Houston, Texas: a city with a restaurant scene arguably most famous for its barbecue ribs and brisket, cooked low and slow over hickory or applewood smoke, and Tex-Mex, that unique fusion of Texan and Mexican flavors born out of the cross-border rail travel which occurred towards the end of the 1800s.
However, what many people residing outside of the city may not know or appreciate is how diverse Houston’s burgeoning restaurant scene is. Sitting comfortably next to the city’s many celebrated smokehouses and Tex-Mex taco stands are restaurants offering Creole and Cajun food influenced by the complex and soulful cooking of nearby Louisiana, Greek tavernas specializing in homemade gyros stuffed with citrusy chicken flecked with herbs and doused in minty tzatziki, and Vietnamese eateries slinging out bowls of nourishing and meaty pho.
Much of this can be attributed to the availability of quality ingredients and the city’s multicultural population: indeed, Houston has been described as “if LA and New Orleans had a baby” by Todd Romero, an associate history professor at the University of Houston.
The food scene in Houston is flourishing, continuously evolving and expanding, welcoming restaurants offering cuisines from all over the world. These include, most recently, Yauatcha Houston, Hakkasan Group’s Cantonese dim sum teahouse. It is the second Yauatcha restaurant to open in the United States after the launch of Yauatcha Waikiki earlier this year, with a global presence in both London and India.
Located in the Jewel Box at The Galleria, Yauatcha Houston echoes the design of the flagship restaurant in London’s trendy Soho with signature blue glass detailing, a twinkling ceiling, and exposed brickwork studded with flickering candles.
Headed up by Executive Head Chef Ho Chee Boon, the menu embodies the traditional Cantonese teahouse, where friends and family gather to enjoy dim sum with tea, cocktails, and conversation.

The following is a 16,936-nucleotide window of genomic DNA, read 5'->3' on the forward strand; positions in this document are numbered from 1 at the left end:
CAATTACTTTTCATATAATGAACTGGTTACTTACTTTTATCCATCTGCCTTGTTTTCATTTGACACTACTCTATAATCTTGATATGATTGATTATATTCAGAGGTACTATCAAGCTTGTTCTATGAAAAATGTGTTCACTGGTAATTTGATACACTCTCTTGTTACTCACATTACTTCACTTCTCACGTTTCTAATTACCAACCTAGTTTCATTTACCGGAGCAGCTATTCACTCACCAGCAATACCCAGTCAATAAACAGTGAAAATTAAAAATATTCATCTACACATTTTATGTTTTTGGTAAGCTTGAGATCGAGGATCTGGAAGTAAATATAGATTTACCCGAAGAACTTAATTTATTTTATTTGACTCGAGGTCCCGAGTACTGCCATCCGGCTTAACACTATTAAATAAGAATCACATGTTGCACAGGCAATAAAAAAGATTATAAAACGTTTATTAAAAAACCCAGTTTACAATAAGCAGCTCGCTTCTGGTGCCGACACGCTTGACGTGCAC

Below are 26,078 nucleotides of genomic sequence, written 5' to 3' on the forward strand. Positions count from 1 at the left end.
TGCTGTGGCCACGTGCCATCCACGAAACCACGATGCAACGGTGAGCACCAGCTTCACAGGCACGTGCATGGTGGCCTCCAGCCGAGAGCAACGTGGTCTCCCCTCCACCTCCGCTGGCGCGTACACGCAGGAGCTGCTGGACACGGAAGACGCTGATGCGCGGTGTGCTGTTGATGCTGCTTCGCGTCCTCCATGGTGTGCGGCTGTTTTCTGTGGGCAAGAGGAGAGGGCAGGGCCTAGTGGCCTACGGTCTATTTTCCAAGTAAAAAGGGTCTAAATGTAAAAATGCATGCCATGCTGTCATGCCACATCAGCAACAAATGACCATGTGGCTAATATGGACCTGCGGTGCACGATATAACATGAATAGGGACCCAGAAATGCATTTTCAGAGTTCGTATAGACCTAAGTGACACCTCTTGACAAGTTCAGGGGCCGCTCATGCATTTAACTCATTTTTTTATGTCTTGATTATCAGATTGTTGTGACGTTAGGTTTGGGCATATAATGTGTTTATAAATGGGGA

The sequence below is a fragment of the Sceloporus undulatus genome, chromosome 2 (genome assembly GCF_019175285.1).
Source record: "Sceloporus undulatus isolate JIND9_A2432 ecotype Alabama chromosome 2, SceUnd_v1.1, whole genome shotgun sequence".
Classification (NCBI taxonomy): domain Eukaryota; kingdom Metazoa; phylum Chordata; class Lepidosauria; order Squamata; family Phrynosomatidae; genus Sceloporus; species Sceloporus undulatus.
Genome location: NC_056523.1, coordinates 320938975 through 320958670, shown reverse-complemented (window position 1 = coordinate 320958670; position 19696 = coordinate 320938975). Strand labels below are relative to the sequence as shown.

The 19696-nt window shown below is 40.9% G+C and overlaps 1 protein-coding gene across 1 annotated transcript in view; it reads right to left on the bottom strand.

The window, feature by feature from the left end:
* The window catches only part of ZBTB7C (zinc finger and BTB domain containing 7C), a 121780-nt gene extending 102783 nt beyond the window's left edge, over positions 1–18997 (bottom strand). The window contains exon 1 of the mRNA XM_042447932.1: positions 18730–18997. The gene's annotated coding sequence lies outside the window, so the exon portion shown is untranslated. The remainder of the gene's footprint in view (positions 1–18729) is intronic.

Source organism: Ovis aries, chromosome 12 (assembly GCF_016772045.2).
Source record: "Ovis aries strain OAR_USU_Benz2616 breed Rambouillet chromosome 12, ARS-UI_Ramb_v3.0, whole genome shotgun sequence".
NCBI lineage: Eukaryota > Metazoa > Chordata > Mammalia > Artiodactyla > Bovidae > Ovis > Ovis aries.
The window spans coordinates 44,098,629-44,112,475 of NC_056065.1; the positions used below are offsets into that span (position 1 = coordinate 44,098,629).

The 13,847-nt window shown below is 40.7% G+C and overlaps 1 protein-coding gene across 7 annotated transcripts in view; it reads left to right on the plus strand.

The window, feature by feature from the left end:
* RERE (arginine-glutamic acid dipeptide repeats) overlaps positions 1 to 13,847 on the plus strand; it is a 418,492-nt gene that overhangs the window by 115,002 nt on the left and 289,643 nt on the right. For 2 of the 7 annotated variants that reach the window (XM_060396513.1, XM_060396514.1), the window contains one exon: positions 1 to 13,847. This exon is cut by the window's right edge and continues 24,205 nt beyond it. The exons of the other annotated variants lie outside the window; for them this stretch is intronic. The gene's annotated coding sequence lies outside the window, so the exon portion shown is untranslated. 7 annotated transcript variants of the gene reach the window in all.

“At Yauatcha, we seek to blend fresh ingredients with classic techniques to create new taste sensations that will delight the palate,” says Chef Ho, who is excited to introduce Yauatcha to Houston. “We have crafted the Yauatcha Houston menu to reflect its refreshingly diverse local culture and rich culinary heritage.”
Many of the dim sum are inspired by culinary techniques celebrated in the city whilst retaining Yauatcha’s signature style, such as the jasmine tea-smoked pork ribs: meaty ribs simmered in rice wine flavored with ginger and cardamom and smoked over jasmine tea leaves with Chinese herbs.
Yauatcha is not only known for its dim sum. The extensive cocktail list combines spirits with teas, fresh fruits, and herbs, while signature patisserie by esteemed pastry chef Graham Hornigold fuses Eastern ingredients with classical Western techniques.
In such an exhilarating restaurant industry, Yauatcha Houston will be a unique and exciting addition to the blossoming city.
Yauatcha Houston is now open. To make a reservation, visit the website.